Jo Cox murder six years on: Sister and MP Kim Leadbeater says politics is still 'a toxic place to be'

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A West Yorkshire MP has called for more to be done to tackle the "toxic" atmosphere faced by politicians and those in the public eye, as the region stops to commemorate the sixth anniversary of her sister's death.

Jo Cox was murdered by a right-wing extremist following a local surgery meeting in Birstall back in June 2016. Following the election of her successor Tracy Brabin as West Yorkshire Mayor, Jo's sister Kim Leadbeater chose to contest the Batley & Spen seat for Labour in a by-election last year.

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The contest was fiercely fought, with social media posts showing campaigners, including Kim herself, being harassed in the street going viral, before Kim was able to take the seat with a majority of 323.

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MP Kim Leadbeater, for Batley and Spen.MP Kim Leadbeater, for Batley and Spen.
MP Kim Leadbeater, for Batley and Spen.

"I didn't expect the nastiness the by-election produced," said Kim. "If you put yourself forward for public office, you need to be prepared to have discussions and disagreements.

"I have no problem with that, and I hope the vast majority of people would think it's unacceptable in a civilised democracy shouting and throwing things at people in the street. That's not what this country should look like."

A charity, along with numerous events to continue Jo's name have been set up in her memory, but this increased awareness failed to stop another extremist from murdering Conservative MP David Amess last October.

"I think sadly politics remains sadly a pretty toxic place to be," Kim said. "We have seen growing amounts of abuse, intimidation and threats to people in public life - not just to MPs but local councillors as well.

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"We have all got to think about how we can try and change that. Everybody needs to do their bit, and I include politicians in that. We have to look at the way we conduct ourselves, how we can maintain passionate and robust debates respectfully and learn to disagree better."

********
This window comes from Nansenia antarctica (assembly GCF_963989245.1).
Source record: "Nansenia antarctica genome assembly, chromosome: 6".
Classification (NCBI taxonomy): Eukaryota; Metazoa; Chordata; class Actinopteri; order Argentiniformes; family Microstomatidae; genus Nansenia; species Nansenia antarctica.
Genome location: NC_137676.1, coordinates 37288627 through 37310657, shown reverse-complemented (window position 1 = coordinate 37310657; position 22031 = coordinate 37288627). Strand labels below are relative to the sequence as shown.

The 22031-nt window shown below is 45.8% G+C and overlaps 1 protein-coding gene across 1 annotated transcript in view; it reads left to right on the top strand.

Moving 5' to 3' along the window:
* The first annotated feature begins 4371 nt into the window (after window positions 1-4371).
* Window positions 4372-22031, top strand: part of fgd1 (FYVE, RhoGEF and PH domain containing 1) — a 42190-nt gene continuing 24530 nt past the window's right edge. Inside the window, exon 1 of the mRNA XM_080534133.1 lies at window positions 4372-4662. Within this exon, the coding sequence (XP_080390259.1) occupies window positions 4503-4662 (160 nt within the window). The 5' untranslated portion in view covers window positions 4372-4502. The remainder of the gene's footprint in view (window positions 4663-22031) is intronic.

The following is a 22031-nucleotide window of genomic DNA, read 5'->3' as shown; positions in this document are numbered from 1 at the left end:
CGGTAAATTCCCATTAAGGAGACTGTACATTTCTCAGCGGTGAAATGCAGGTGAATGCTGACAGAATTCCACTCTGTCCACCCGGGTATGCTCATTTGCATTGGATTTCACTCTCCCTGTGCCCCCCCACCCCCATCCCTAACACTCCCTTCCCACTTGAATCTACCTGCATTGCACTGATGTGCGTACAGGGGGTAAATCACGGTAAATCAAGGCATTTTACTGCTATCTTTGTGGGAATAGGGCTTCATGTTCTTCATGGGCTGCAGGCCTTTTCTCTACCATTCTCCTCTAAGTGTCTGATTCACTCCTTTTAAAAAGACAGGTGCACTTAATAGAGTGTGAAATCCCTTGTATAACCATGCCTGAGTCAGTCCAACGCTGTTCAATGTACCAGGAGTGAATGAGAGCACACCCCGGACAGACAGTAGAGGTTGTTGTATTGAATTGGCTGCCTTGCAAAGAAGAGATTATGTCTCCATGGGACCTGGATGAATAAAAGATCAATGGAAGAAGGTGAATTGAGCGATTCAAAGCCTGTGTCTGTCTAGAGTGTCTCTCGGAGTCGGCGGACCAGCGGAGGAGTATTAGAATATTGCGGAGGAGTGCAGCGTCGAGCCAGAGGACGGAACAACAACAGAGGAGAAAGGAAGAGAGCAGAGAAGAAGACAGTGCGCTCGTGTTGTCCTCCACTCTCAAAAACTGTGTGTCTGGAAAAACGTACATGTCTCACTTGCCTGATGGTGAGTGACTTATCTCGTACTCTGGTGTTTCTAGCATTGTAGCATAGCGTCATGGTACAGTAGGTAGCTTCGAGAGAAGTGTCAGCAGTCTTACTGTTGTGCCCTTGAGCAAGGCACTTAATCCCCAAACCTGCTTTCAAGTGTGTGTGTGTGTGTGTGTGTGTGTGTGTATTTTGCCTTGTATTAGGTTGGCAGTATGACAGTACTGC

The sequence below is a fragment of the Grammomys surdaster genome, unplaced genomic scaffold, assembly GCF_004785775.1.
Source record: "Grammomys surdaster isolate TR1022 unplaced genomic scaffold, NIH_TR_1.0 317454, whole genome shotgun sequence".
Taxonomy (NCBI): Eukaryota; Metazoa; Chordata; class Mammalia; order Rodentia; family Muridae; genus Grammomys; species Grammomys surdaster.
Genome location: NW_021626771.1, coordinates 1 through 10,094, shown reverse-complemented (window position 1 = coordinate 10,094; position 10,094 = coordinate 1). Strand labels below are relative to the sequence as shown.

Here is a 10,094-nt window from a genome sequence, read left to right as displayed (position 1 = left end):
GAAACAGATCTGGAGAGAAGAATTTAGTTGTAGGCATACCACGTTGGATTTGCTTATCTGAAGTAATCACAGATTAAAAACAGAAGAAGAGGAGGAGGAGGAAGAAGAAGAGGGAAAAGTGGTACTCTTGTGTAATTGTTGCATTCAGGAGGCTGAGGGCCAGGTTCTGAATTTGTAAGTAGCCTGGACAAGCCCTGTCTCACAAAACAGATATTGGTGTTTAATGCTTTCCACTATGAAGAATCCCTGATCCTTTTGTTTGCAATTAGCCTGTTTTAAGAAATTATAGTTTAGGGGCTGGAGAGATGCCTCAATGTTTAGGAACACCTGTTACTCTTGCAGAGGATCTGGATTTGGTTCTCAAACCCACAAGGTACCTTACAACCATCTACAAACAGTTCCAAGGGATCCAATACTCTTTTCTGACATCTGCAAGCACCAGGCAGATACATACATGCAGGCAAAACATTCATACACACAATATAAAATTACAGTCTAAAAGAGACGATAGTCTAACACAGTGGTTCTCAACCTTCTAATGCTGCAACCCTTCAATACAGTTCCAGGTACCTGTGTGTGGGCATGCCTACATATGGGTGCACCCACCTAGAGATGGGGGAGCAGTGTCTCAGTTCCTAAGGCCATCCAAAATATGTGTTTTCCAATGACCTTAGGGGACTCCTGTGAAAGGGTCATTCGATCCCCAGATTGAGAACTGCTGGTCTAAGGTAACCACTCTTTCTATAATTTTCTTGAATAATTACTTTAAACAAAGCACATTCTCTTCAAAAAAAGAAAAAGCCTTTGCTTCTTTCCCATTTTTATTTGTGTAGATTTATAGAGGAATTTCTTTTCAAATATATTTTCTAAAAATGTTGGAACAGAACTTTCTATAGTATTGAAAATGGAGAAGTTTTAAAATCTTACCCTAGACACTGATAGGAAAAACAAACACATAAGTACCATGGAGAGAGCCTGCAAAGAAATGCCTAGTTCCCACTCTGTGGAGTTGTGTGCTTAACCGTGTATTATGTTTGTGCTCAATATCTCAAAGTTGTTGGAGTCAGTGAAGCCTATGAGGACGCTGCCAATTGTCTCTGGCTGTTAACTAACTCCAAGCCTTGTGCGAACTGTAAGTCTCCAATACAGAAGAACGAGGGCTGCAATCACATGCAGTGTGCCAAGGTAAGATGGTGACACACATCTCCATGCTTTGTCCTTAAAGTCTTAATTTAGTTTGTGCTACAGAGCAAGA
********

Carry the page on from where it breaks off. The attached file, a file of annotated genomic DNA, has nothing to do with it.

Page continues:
She added that social media also had to be looked at, as many public figures, including celebrities and footballers, can often find themselves becoming hate figures through no fault of their own.

"When people are angry and frustrated, what you might have said a few years ago to a few friends in the pub, you can now put on social media for all the world to see," she said. "Even if you regret what you have written it's too late because the damage has already been done.

"The online and offline worlds don't exist in isolation. All it takes is for someone to have a rant online before an individual translates that into the real world where we get people being shouted at in the streets and a really angry society.

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"This isn't about feeling sorry for politicians, we just want to feel safe to do our jobs, but equally I want NHS workers, police officers, taxi drivers and shop workers to feel safe to do their jobs.

"Sadly we have been seeing growing levels of abuse in lots of different walks of life."

She added that many people were still being drawn to extreme and murderous ideologies, and that these dangers can often put talented people off getting into politics in the first place.

"Jo was killed by a right wing extremist," added Kim. "Sir David Amess was killed by an Islamist extremist. What are we doing to prevent people from being drawn towards the extremes? It's something that has a huge impact on our democracy.

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"We don't want to lose good people from public life. and we also don't want to put good people off from putting themselves forward.

"From a female perspective, you look at the abuse that female MPs get, and I don't blame young women for not wanting to put themselves forward because it's not a pleasant place to work at times."

So how is she finding her role as an MP, nearly one year into the job?

"It's been a rollercoaster, to he honest," said Kim. "It's strange this week more than ever, given I am in the job Jo did.

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"The challenges of being a good constituency MP while making your mark in Westminster and making sure that you always try and connect the two. I have to represent everybody in Batley and Spen.

"It's very intense and challenging so I suppose my next challenge is to find a way to enjoy it in a way that Jo would have wanted me to, as well as being extremely busy and stressed!"

The Jo Cox Foundation is launching the sixth annual Great Get Together - nationwide community events inspired by the message from her very first speech in Parliament. In Yorkshire, over 40 Great Get Togethers will be happening across the region, with thousands of people expected to take part.

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